"You’re probably disloyal. You don’t have staying power. You’re in it more for yourself than your company."
You mean, the company that would cut you loose in about three seconds flat if you became unproductive?
Employment is an economic transaction. If you pay me, I will do high-quality, honest work for you. That's fair. If I don't produce, you can stop paying me. That's fair. But if you don't pay me well, or mistreat me, I'm going to leave. That's also fair.
Particularly since this seems to be precipitated by a Calacanis tweet, the guy who fires people for any or no reason. Not exactly an example of loyalty.
I'm guessing the reason for the entire post is actually that while Calacanis is okay firing someone, he gets angry if anyone leaves his company for a better position. There was a kerfluffle over that yesterday in various parts of the net (someone from his company sent a 2-weeks notice, and he blew up, firing them and telling them they had their last day and never set foot in the office or email his staff again). I'm guessing his tweet of 23 hours ago is due to him still being pissed at someone jumping ship from Mahalo.
Edit: It came to mind that there's a perfectly capitalist way of solving the problem, for companies that really do hate the idea of someone leaving: sign an employment contract with time terms, rather than hiring at-will employees. :)
I doubt there's many employers willing to spend the money it would take to lock someone in.
(Because you certainly didn't expect me to agree to that clause for free, did you? No, you're going to pay. And the sooner you lock me in, the more you'd better pay if I can't even evaluate the job before the lockin starts.)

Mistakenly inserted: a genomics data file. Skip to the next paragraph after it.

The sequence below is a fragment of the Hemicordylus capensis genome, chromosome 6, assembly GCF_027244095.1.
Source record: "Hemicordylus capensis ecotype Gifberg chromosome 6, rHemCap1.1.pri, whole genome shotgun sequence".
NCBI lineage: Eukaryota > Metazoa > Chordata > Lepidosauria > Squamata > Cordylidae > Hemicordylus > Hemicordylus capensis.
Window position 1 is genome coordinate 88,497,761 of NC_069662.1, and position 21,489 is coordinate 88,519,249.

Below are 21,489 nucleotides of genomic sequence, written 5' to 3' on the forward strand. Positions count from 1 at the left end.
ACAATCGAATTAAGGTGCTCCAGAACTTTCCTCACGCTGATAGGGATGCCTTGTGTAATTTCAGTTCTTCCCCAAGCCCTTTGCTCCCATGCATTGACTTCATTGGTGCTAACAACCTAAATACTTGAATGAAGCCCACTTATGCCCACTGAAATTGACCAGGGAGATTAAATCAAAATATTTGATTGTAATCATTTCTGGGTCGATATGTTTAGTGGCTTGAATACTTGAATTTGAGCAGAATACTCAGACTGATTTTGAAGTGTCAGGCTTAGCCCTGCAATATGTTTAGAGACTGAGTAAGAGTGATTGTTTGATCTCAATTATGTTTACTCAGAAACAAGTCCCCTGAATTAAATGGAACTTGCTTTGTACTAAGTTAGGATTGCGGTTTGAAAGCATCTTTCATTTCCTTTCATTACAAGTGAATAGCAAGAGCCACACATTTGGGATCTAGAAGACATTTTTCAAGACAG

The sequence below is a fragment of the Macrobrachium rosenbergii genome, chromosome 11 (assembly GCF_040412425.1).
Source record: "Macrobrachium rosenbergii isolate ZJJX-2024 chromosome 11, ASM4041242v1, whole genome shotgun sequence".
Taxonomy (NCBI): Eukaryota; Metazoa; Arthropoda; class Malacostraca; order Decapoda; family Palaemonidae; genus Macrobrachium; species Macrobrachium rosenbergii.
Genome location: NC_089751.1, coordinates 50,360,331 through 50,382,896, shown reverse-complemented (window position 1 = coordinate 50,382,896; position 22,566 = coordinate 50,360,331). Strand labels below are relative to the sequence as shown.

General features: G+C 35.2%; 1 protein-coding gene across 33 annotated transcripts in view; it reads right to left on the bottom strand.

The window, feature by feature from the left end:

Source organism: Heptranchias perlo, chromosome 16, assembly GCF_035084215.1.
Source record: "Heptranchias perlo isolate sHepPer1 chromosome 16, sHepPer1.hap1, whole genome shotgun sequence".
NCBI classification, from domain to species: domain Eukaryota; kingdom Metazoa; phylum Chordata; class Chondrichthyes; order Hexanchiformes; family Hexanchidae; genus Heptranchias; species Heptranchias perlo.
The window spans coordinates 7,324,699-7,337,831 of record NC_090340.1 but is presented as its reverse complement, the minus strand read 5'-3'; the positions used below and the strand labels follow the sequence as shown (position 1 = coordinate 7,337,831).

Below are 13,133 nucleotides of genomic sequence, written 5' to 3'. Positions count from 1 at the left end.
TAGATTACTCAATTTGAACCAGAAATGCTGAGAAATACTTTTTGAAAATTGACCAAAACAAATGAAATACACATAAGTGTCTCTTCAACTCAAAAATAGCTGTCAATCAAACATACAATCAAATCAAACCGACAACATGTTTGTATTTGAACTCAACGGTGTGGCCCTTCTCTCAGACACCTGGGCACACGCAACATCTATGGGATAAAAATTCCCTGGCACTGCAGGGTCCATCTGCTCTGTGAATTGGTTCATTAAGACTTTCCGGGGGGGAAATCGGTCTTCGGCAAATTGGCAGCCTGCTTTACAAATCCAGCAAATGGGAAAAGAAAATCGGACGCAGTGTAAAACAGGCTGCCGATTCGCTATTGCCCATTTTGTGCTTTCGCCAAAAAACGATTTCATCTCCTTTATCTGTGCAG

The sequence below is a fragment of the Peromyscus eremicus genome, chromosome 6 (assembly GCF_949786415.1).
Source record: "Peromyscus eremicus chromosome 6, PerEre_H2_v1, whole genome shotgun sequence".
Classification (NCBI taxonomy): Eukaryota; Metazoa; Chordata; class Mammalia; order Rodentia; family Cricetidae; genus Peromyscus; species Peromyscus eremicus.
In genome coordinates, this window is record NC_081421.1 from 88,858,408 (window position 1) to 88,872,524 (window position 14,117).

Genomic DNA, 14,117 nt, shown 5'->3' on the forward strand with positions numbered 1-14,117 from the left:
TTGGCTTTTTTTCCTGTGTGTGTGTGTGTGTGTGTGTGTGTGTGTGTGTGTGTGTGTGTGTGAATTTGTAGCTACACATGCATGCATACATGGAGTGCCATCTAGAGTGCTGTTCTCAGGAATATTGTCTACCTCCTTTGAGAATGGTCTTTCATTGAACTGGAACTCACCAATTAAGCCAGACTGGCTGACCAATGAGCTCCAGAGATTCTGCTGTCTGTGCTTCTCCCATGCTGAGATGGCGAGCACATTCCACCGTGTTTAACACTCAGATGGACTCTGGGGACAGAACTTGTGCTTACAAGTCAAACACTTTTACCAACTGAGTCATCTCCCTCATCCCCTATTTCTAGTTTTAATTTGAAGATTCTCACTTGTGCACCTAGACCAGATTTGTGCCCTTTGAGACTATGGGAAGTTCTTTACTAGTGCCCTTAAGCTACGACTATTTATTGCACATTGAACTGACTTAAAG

There might be some people who'd take it, since it also means guaranteed employment for the same period: an employer couldn't fire you without documented good cause that'd stand up in court. But I agree that it'd probably make hiring in a startup/tech sort of culture harder, since this isn't a culture where there's that much value put on the can't-be-fired aspect (the job market is good, so you'll just get another job).
Well, what they do in (at least parts of) Europe is have a written contract with a 2 month notice period. That goes for you and the employer. If they fire you they still have to keep you employed until the end of the notice period. And it doesn't make changing jobs worse because everyone has this and works it into their hiring process.
anecdotally, ironically, I interviewed with mahalo.com (Calacanis' company), while I was working for a startup in an office about 2 blocks away in Santa Monica. They offered me a job, but I declined, as it was a 15% pay cut or so from my current position.
Yeah, anecdotally, I've found that if your company is doing things that the general public (or at least, the peers of your employees) considers vaguely sketchy, it's best to counter it by getting a reputation as a great place to work. Zynga is a decent example: there is plenty of negative press about it, but none of the negative press is about working there, since by all accounts they treat their employees very well.
I had a think about this on the train on the way home, and here's the formula that I've come up with.